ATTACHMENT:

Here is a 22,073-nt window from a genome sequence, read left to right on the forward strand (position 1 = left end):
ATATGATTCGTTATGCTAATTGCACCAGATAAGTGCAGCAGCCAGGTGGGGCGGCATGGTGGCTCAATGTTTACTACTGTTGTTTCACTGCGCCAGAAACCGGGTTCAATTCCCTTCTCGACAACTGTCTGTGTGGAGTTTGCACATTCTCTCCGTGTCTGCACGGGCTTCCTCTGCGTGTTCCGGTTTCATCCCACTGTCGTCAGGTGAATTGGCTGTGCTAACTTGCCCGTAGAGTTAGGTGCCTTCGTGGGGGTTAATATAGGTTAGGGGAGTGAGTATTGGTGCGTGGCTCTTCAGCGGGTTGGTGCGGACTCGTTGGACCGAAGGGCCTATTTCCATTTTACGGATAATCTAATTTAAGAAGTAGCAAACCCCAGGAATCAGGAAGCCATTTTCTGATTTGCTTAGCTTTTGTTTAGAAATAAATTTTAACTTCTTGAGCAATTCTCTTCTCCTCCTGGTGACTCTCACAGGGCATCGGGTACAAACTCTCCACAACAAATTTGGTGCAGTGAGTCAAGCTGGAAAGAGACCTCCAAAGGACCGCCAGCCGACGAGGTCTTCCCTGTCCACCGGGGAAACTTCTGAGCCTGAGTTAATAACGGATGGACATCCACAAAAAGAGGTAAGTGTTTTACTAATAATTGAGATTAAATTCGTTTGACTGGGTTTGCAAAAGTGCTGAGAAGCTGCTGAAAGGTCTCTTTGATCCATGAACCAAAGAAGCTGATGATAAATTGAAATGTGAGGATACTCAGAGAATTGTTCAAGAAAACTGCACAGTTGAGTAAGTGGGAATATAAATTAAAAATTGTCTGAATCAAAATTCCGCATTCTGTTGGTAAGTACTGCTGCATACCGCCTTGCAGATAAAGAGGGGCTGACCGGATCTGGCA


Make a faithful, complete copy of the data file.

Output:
Here is a 22,073-nt window from a genome sequence, read left to right on the forward strand (position 1 = left end):
ATATGATTCGTTATGCTAATTGCACCAGATAAGTGCAGCAGCCAGGTGGGGCGGCATGGTGGCTCAATGTTTACTACTGTTGTTTCACTGCGCCAGAAACCGGGTTCAATTCCCTTCTCGACAACTGTCTGTGTGGAGTTTGCACATTCTCTCCGTGTCTGCACGGGCTTCCTCTGCGTGTTCCGGTTTCATCCCACTGTCGTCAGGTGAATTGGCTGTGCTAACTTGCCCGTAGAGTTAGGTGCCTTCGTGGGGGTTAATATAGGTTAGGGGAGTGAGTATTGGTGCGTGGCTCTTCAGCGGGTTGGTGCGGACTCGTTGGACCGAAGGGCCTATTTCCATTTTACGGATAATCTAATTTAAGAAGTAGCAAACCCCAGGAATCAGGAAGCCATTTTCTGATTTGCTTAGCTTTTGTTTAGAAATAAATTTTAACTTCTTGAGCAATTCTCTTCTCCTCCTGGTGACTCTCACAGGGCATCGGGTACAAACTCTCCACAACAAATTTGGTGCAGTGAGTCAAGCTGGAAAGAGACCTCCAAAGGACCGCCAGCCGACGAGGTCTTCCCTGTCCACCGGGGAAACTTCTGAGCCTGAGTTAATAACGGATGGACATCCACAAAAAGAGGTAAGTGTTTTACTAATAATTGAGATTAAATTCGTTTGACTGGGTTTGCAAAAGTGCTGAGAAGCTGCTGAAAGGTCTCTTTGATCCATGAACCAAAGAAGCTGATGATAAATTGAAATGTGAGGATACTCAGAGAATTGTTCAAGAAAACTGCACAGTTGAGTAAGTGGGAATATAAATTAAAAATTGTCTGAATCAAAATTCCGCATTCTGTTGGTAAGTACTGCTGCATACCGCCTTGCAGATAAAGAGGGGCTGACCGGATCTGGCA